The figures come despite a rise in new car sales in the UK last month – up 5.9 per cent across the industry. The SMMT points to both an early Easter – causing factory downtime through bank holidays – and weak European car demand for the drop in production.
The latter is likely to be the more significant cause – backed up by drops in export volume of 8.2 per cent in the month.
Even demand for cars produced for our home market has flattened somewhat. With a rise of just 1.5 per cent in the number of UK-produced cars destined for our forecourts, it appears that the sort of drastic demand experienced in the last six months may be easing.
By comparison, the same figures in February were subject to a 39.7 per cent rise, while January’s saw a 26.1 per cent increase.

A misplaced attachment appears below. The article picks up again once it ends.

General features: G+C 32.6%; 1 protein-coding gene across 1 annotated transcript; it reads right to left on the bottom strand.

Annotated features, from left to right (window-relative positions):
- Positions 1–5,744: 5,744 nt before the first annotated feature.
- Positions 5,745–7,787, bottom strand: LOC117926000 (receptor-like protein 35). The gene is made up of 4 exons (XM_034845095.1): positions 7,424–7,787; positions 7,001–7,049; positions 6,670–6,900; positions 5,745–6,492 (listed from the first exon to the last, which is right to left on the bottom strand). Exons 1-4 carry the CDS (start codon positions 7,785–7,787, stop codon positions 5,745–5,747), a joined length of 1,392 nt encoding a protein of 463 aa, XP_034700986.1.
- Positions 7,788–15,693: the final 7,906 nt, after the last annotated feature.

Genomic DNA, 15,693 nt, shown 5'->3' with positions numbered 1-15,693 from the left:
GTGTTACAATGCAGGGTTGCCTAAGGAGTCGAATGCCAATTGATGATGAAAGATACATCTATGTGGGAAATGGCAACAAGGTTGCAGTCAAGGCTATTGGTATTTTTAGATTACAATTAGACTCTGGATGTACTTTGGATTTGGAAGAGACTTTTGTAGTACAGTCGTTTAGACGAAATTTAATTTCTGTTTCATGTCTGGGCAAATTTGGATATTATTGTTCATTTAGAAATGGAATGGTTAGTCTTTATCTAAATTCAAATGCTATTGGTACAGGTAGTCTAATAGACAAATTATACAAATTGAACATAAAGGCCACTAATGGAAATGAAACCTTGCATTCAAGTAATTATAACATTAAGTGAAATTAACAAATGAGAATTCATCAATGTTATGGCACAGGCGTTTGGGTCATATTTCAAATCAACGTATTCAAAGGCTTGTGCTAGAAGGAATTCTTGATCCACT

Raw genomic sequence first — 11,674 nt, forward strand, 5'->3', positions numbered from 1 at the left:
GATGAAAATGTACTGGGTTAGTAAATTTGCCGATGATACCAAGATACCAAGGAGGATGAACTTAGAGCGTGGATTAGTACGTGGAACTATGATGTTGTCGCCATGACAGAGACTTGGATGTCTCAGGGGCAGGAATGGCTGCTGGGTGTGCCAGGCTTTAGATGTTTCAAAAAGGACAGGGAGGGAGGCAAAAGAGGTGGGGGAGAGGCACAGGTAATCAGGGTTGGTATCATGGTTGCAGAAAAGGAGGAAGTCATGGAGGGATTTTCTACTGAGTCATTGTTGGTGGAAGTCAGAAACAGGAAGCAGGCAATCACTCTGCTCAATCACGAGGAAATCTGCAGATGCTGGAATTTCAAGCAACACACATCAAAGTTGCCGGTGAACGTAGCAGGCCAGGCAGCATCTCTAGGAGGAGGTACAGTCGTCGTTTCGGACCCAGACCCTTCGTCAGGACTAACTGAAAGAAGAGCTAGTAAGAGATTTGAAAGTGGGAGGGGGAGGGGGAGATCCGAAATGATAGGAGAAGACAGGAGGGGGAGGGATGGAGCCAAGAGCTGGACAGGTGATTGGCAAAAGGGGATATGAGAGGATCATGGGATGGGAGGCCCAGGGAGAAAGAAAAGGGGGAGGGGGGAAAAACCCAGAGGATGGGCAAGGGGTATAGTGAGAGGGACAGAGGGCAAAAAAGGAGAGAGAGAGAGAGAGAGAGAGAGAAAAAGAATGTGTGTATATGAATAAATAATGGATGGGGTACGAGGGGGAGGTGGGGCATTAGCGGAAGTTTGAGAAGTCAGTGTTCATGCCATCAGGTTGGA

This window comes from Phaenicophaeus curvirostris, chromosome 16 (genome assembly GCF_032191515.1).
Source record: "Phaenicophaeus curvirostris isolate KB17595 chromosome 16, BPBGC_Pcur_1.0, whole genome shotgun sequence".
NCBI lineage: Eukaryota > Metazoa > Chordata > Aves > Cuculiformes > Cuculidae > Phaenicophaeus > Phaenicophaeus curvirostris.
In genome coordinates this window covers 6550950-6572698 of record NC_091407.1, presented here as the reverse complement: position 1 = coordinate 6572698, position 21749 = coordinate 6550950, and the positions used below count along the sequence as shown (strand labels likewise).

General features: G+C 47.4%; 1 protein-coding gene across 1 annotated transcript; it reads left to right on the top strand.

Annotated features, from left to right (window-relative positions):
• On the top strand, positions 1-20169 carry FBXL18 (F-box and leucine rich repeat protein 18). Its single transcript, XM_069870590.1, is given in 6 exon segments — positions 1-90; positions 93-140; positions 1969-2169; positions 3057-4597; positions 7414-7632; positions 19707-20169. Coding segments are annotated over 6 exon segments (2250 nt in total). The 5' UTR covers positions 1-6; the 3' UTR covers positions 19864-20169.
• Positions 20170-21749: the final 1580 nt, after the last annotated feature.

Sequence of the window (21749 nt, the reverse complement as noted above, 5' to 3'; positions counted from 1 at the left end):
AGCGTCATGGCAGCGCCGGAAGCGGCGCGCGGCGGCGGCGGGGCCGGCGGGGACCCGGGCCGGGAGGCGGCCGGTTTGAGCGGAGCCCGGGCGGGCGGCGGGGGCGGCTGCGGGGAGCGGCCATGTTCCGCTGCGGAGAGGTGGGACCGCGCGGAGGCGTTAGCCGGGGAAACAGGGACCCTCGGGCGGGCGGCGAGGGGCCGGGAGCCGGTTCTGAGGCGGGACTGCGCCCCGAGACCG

‘Car output fell 2% in Q1 2013 as UK vehicle manufacturers continue to grapple with weak demand in Europe,’ commented Mike Baunton, the SMMT’s interim chief executive.
‘Other factors such as extended facility holidays during the Easter period may have also impacted production volumes in March, during which output declined 6%.
‘Despite ongoing difficult market conditions, UK automotive manufacturing is expected to grow overall in 2013 and beyond, fuelled by significant investment from global automotive companies.’
Commercial vehicles saw a similar drop – export volumes down 37.5 per cent – while engines destined for export dropped 12.7 per cent too. UK-destined CVs were up 9.8 per cent against last year, however, while engines rose 7.4 per cent.